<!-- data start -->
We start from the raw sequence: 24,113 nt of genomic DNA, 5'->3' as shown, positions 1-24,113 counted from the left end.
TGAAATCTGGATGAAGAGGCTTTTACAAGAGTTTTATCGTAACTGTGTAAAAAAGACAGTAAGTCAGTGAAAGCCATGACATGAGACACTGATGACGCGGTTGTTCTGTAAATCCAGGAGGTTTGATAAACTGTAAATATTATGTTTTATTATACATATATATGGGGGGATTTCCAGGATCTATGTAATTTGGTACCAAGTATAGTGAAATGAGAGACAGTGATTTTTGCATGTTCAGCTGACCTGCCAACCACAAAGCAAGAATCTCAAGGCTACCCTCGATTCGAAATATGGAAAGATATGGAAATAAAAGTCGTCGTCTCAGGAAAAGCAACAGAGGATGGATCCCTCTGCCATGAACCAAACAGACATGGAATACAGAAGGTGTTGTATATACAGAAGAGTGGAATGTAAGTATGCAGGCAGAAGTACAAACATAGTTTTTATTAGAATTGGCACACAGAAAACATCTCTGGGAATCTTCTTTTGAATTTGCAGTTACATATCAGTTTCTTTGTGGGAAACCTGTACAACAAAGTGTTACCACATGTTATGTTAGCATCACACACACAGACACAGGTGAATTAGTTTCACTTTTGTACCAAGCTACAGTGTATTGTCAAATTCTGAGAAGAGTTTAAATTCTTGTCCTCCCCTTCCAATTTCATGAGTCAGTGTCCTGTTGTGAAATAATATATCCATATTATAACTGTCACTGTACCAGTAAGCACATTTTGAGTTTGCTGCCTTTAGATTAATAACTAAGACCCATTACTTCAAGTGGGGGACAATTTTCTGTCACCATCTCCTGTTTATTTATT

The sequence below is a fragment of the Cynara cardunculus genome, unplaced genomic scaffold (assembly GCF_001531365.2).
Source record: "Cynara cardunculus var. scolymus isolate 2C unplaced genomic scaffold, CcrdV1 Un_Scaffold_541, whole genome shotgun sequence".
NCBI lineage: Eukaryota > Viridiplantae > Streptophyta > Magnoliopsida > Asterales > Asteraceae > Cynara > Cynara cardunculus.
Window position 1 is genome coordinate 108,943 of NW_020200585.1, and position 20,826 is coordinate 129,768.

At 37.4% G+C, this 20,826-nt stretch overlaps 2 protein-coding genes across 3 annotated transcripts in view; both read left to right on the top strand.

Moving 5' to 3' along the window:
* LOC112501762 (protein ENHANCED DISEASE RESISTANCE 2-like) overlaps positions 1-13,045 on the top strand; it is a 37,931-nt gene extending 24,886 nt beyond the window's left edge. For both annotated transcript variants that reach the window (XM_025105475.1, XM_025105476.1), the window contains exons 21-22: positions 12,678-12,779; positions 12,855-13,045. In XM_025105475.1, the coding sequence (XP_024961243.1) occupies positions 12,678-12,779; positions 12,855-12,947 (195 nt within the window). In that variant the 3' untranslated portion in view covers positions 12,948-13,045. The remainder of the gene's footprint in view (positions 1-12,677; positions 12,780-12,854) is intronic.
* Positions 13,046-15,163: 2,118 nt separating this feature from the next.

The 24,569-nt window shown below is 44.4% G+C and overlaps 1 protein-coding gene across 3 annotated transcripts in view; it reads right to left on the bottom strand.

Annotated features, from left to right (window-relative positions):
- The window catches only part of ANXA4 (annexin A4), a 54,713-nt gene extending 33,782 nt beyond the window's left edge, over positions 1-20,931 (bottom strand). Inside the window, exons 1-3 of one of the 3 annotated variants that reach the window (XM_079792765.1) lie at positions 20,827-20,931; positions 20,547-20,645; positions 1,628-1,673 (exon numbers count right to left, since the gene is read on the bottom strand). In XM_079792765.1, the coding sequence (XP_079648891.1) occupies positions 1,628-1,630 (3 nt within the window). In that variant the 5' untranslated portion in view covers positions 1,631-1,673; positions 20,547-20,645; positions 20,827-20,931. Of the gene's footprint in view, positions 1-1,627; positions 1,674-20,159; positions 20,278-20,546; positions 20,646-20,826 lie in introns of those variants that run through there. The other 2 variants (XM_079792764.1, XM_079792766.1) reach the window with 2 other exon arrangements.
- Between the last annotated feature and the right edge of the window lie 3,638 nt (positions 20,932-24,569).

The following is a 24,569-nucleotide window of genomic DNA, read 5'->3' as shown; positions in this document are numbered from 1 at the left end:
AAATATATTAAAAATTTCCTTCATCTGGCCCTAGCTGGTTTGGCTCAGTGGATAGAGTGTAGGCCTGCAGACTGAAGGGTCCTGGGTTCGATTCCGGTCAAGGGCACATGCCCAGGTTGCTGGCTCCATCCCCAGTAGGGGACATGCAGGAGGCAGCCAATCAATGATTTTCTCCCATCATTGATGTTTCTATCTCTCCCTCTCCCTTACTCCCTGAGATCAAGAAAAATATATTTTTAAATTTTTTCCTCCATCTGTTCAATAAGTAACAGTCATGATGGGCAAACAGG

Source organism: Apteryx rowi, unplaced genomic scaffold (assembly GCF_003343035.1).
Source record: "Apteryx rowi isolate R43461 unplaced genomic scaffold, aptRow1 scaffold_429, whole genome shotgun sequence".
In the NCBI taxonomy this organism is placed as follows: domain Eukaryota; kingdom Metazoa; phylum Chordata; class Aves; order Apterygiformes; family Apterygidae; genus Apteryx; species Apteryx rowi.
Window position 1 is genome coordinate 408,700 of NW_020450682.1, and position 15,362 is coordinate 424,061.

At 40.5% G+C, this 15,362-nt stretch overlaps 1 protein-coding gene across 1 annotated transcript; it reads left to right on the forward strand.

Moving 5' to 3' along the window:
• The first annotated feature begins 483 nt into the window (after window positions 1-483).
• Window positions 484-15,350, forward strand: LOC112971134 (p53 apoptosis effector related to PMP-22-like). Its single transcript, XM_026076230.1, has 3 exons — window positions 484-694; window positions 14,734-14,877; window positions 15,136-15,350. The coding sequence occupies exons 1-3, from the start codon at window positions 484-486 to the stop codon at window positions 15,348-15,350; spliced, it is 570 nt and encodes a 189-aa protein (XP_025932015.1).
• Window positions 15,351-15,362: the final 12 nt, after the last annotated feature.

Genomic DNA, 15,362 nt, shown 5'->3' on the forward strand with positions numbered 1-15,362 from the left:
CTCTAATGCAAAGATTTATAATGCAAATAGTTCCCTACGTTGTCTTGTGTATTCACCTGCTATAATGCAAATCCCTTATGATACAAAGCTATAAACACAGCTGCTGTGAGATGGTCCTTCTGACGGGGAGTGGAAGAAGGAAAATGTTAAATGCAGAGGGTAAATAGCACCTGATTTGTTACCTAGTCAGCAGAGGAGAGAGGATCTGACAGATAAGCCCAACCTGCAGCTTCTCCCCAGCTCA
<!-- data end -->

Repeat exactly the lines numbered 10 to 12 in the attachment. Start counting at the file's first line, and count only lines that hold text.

* Positions 13,046-15,163: 2,118 nt separating this feature from the next.

The 24,569-nt window shown below is 44.4% G+C and overlaps 1 protein-coding gene across 3 annotated transcripts in view; it reads right to left on the bottom strand.

Annotated features, from left to right (window-relative positions):